We were making for the farthermost point north of the Griinsee, a village called Steindorf, where tho horses were to wait us. The nearer shore being exposed to the sun, our course lay diagonally across the lake, so that we might get under the shadow of the tree - robed hills which skirted the opposite side. As we passed from the limpid light green water of the sunny expanse, in which the bows of the launch ploughed two long trails of glassy bubbles without foam, we seemed to glide into dark water of inlinite depth, for the hills cast a shade of several hundred yards' breadth. The scenery, which had been light and lovely before, became grand from this point; and the engine slackened speed to enable us to get a good view of an island half a mile from the outer shore, on which stood the stately ruin of a temple. I had spied this island through the telescope from the palace, but knew nothing about the building on it. As we came aoreast of the islet the Greek sailors removed their red bonnets and signed themselves. Prince Roderick, who was smoking, turned his head towards me to watch the effect which the building produced. I now observed that the ruin was that of a new temple which had never been completed. " You have heard of Hugo Schwarzfeld, the architect," he said. " The poor man has gone mad, and this is his unfinished work; but lam tired of telliDg the story to my guests, so I have had it printed. Read this."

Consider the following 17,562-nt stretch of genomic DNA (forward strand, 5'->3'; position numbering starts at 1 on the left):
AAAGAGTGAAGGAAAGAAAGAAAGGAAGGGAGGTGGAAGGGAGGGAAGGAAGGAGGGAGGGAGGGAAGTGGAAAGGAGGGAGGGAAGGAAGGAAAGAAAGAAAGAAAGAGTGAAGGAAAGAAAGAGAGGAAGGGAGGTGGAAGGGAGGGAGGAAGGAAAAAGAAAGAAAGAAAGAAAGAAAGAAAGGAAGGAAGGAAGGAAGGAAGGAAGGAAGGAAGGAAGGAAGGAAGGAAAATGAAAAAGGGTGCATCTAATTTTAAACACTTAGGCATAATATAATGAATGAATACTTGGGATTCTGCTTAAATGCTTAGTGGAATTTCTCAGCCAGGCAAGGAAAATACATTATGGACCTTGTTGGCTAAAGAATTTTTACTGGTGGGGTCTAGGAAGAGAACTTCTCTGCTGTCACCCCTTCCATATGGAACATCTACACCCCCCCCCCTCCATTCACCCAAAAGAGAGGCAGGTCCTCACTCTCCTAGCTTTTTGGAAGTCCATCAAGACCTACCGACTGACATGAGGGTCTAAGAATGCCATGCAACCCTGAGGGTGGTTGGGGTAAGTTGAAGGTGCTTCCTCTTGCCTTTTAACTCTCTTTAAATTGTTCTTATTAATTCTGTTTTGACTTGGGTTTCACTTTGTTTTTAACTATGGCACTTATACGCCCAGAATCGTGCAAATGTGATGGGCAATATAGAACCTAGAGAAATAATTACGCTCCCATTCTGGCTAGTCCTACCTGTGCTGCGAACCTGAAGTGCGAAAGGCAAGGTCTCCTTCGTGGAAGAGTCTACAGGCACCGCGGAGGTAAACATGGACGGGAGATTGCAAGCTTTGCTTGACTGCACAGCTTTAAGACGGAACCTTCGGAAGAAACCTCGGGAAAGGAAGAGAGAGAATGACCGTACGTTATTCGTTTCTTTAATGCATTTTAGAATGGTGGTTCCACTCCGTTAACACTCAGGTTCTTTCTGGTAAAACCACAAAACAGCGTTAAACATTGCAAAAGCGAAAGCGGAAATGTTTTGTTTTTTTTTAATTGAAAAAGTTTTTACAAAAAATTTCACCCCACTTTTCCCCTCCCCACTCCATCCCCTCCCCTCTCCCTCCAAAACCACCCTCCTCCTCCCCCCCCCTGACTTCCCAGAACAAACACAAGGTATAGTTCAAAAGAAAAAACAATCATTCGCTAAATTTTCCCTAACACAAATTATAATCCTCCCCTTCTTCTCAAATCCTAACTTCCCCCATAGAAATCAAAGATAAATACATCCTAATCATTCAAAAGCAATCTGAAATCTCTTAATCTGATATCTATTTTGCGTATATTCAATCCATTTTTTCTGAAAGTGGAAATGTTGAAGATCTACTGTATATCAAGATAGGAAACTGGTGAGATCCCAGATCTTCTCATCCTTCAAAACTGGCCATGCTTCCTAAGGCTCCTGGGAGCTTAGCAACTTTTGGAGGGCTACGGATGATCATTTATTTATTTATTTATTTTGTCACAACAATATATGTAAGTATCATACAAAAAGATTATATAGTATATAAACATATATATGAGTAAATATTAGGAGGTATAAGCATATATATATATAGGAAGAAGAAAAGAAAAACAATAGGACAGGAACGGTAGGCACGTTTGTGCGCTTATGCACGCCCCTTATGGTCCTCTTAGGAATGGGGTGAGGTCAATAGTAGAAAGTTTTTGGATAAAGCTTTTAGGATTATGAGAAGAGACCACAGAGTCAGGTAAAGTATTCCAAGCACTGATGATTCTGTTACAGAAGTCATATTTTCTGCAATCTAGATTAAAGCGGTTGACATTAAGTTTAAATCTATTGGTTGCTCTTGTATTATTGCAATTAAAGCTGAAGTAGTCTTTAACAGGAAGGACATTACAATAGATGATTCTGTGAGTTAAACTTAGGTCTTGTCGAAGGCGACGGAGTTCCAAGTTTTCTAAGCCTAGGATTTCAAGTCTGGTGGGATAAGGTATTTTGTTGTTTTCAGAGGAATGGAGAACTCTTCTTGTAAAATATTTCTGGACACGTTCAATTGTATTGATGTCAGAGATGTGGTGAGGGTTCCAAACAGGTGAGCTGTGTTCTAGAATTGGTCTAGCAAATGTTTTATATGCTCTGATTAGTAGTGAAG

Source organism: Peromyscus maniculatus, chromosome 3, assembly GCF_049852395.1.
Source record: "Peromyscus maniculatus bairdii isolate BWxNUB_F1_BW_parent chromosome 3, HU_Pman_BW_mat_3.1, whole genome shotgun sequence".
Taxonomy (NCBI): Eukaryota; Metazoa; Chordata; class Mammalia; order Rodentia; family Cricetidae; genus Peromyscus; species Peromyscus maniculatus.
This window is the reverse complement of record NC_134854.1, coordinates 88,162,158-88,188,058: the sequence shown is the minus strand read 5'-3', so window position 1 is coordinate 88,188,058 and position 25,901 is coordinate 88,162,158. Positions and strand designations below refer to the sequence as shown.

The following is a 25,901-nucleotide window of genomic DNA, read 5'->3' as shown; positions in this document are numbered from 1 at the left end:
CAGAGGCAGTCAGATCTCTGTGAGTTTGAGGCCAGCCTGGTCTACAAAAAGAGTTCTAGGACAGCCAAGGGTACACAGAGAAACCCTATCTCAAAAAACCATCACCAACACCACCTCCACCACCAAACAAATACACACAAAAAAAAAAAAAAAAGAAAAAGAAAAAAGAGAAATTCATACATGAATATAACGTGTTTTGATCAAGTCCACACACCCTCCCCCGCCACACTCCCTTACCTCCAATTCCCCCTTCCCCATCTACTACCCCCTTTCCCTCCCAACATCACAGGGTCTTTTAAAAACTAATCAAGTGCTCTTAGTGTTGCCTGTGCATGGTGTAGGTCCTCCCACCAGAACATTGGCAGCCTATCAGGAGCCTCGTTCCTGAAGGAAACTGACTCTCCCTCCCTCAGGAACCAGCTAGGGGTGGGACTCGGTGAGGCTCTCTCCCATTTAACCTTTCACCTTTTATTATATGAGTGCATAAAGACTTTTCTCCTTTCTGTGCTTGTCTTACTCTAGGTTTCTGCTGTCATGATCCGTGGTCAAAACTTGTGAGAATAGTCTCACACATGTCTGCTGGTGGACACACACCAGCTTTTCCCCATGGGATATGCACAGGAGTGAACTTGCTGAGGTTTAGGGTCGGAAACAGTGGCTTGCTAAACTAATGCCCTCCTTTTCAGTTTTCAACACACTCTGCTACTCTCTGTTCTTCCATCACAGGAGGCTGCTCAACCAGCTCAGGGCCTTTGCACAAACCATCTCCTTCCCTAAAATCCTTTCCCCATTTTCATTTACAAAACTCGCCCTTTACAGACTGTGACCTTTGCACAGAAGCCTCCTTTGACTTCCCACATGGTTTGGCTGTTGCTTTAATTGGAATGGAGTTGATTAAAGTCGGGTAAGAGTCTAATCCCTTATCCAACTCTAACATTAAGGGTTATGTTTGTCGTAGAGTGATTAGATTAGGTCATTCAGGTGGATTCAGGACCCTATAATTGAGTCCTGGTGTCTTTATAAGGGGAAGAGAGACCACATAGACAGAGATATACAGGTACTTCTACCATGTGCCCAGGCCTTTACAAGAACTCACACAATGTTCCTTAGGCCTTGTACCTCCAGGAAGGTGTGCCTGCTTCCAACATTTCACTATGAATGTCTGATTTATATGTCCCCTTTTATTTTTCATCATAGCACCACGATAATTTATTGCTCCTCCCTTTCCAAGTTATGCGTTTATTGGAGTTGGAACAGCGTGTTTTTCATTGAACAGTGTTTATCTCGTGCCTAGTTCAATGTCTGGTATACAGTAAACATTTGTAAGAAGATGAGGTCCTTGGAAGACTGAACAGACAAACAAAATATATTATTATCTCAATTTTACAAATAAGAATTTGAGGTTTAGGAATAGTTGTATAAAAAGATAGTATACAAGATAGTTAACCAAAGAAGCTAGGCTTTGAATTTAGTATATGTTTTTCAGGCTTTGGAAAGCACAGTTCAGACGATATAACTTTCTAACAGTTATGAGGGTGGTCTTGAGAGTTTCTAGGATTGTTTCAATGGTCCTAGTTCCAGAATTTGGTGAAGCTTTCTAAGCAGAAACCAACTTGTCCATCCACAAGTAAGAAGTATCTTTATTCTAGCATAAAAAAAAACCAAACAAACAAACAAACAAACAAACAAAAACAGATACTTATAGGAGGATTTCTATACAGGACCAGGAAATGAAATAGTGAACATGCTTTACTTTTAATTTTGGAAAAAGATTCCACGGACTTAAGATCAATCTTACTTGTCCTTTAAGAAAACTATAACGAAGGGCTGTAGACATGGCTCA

He handed me a printed card i» a mahogany frame with a handle like thai of a bill of fare in a London club, and I reacj : THE TEMPLE ON SWAN I3LASD. j This temple was designed by Hugo Hcbwjarzfeld. It was to be dedicated to Human Great-ness—-not to the greatness won on battlefields or by stateiimanahir, or by nmterworkji of genius; for this greatuess meets with suffidient honor and reward. Bat to the greatness of noble deeds done in obscure places. To' the , strength of heart which keep 3 a man honest under temptation, just under provocation, ] generous in poverty, unselfish i'.i suffering. To , the daring and Belf-sacrificing spirit, to the , patience, untiring kindness, and magnanimity which have ennobled individuals of the human race and established the claim of man to bo above the beast. To this greatness, which is the attribute of no religion, people, or class—which exists everywhere and is seldom found, or when found, recognised—to this greatness which can bear to be ignored and despised, but which now and then reveals itaelf in soul-3tirring deeds that cannot be hidden, and which console man for the infinite baseness of some among his fellowcreatures—to this greatness it was intended to raise a memorial. .... , Tho architect caught the idea of the founder, enlarged it, became impassioned by it, and lost his reason in the effort to give his thoughts expression in art. His work in unfinished. People —ignorant people—now Bay that the artist's genius, released from his body, haunts the island under the form of a brilliant light, which hovera over the ruins at night. The light has been seen, if one may tmst the word of people who say so; and if these again can trmtthe evidence of their own senses. But men of science doubt even th»t ranch. Men of science have given explanations of the light, but none of them agree. "Hugo Schwarzfeld is a great man," obaerved the prince, without waiting for any remark of mine. " Out of my little egg he hatched an eagle; but I was not prepared for the grandeur of his schemes, and, truth to say, it would have required a larger fortune than I possess to carry them out. The story goes that it was I who drove Schwarzfeld nut of his mind ; the fact is, I had to tell him frankly that I could not afford the twenty million marks or so which he talked of spending. Then he made an attempt to kill me." " Literally, sir ?" "Oh yes, and I had a narrow escape. I came down one morning to look at the works, and found Schwarzfeld had collected a quantity of blasting powder, vowing that his temple, as you see it now, was unworthy of its destination, and that he would make a clean sweep of it. I saw he was delirious, and gently remonstrated with him, but he flew into a fearful passion, accusing me of being a renegade to my own idea and of grudging money. When he had worked himself up into a frenzy he swore that he and I should perish together in the ruins of our misbegotten monument; and making a rush at one of the powder barrels, cracked, the head with a hatchet and dropped a lighted fuse into the hole. I had just time to skip behind one of those pillars when the slab of marble on which I had been standing was blown into a thousand fragments. Schwarzfeld was picked up for dead twenty yards off. Pleasant, wasn't it?" _ «• I suppose he was put under restraint after that?" , «. " Yes; and we hushed up the affair as far as possible. But the moat fantastic fableß remain current about my share in the raising of this temple. Some say that I aimed at founding a new religion, and that poor Schwarzfeld and I celebrated unholy rites together. Others are convinced, on the strength of some drawings found among Schwarzfeld'u cartoons, that we were building a shrine of erotio love, which was to be stocked with the portraits and statues of good - looking jades." Here the prince laughed, and said that he cared not a ducat for most pretty faces, as some accounted prettiness. "So far as my ideas of a gallery went, it would have been filled with portraits of good people, but doubtless some of them would have been uncouth enough, and I question if there would have been many women among them, at least young and pretty women." Could my strange master be a misogynist? was the question that occurred to me: and Prince Roderick, as though answering my thoughts, proceeded: "It ]ie& large gallery that could contaiAr'the portraits of ail the good women whom you might'gather out of any one small town, ay, or from any village, though countrywomen are harder than those Titttowns. ' gobd-the bad ones are the exception, and these haVe been degraded by men. Man has all the defects of women, such as they are, and those of his own sex besides. His selfishness makes a brute of him as compared with the ordinary woman, even when he is at his best as a man. As for tfhe great deeds which women will accomplish for Jove, they are not to be aumbered or